Atty. Ma Sol Taule, one of Fox’s lawyers, told Kodao they are considering filing a motion for reconsideration at the BI on Monday, July 23.

“[Fox’s] legal team is dismayed [with the BI resolution]. The BI’s decision is wrong, Sr. Pat has been doing her missionary work in the Philippines for the past 27 years undisturbed by any deportation case,” Taule said.

Taule added that helping the poor is not a risk to public interest, peace or order and that, in fact, the government must thank [Fox] for her selfless service to the oppressed Filipino people.

“Duterte has no basis to say that Sr Pat is an undesirable alien, unless his definition of undesirability is helping the poor,” Taule added.

The lawyer said the Fox’s missionary work with the poor is not defiance to the [Duterte] government but a firm solidarity to the poor and their struggles. # (Raymund B. Villanueva)

Groups hold testimonial for Sr Pat

As they awaited for the Bureau of Immigration decision on her deportation case, various groups held a testimonial for Sr. Patricia Fox, NDS for her nearly three decades of service to poor communities in the Philippines at the Baclaran Church compound last Saturday.

The Solidarity with the Poor Network, The Redemptorist Church, Promotion of Church People’s Response and the Lets’ Organize for Democracy and Integrity held a cultural solidarity program called “Journeying with the Poor” before a Mass and a Solidarity Agape. (Video and photo by M. Montajes)

The paramilitary versus the Lumad: A history of state-sponsored oppression

On the term paramilitary, the US Defense Department defines it as “forces or groups distinct from the regular armed forces of any country, but resembling them in organization, equipment, training or mission” (US Defense Department, 2010). There are different types of militia groups in the Philippines and they are classified according to the involvement of the central government and the military. “CAFGUs for instance, are embedded in the military hierarchy. CVOs are an unarmed component of the local defense organization but when used as police force multipliers, the CVOs are being armed. The paramilitary groups (sometimes referred to as vigilante groups) are also employed by the government for counter-insurgency work against separatist and communist armed groups” (Centre for Humanitarian Dialogue, 2011).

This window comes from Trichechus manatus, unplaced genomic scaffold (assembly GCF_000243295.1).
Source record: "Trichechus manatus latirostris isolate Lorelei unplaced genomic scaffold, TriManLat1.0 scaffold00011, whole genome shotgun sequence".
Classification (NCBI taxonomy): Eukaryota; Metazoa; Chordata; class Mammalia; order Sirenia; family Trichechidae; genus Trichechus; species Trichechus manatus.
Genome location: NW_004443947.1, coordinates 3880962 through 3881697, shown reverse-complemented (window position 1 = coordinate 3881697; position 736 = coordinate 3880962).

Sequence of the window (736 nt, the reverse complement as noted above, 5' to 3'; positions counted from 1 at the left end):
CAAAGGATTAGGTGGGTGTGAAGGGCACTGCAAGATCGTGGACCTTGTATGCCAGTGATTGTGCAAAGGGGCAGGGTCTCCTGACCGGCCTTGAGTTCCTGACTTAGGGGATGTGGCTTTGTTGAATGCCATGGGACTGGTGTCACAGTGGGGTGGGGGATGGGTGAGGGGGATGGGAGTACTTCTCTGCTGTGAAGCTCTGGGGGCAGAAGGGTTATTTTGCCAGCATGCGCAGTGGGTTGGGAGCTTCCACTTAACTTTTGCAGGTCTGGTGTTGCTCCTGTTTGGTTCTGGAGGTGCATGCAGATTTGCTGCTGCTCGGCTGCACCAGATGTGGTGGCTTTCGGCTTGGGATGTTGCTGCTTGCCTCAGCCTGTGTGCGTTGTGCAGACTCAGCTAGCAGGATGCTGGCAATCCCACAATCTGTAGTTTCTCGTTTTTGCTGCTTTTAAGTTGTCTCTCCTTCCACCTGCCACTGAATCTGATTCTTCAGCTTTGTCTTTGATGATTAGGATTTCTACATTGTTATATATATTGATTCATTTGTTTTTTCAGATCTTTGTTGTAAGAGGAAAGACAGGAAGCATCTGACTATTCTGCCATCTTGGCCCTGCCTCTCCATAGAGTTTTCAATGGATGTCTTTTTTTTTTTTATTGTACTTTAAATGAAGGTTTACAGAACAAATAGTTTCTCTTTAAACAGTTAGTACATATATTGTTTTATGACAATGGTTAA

Over several decades, the paramilitary groups in Mindanao have carried out torture, murder, extrajudicial killings, rape, looting of property, forced disappearances, and arson (Human Rights Watch, 2015; Karapatan, 2015; RMP-NMR, 2017). Yet a complete picture of atrocities remains elusive as many abuses go unreported as victims fear retaliation. In the second year of the AFP’s ‘Oplan Bayanihan’, there were 45 extrajudicial killings (EJKs), bringing the death toll to 129 under Aquino administration (RMP-NMR, 2016). Several attacks were directed at Lumad communities and their leaders who took a stand against the entry of large and destructive corporate entities with logging, mining, plantation, and energy interests in their ancestral domains. In a report by the Higala sa Lumad network, 7 out of 37 victims of EJKs are Lumad datus (RMP-NMR, 2016).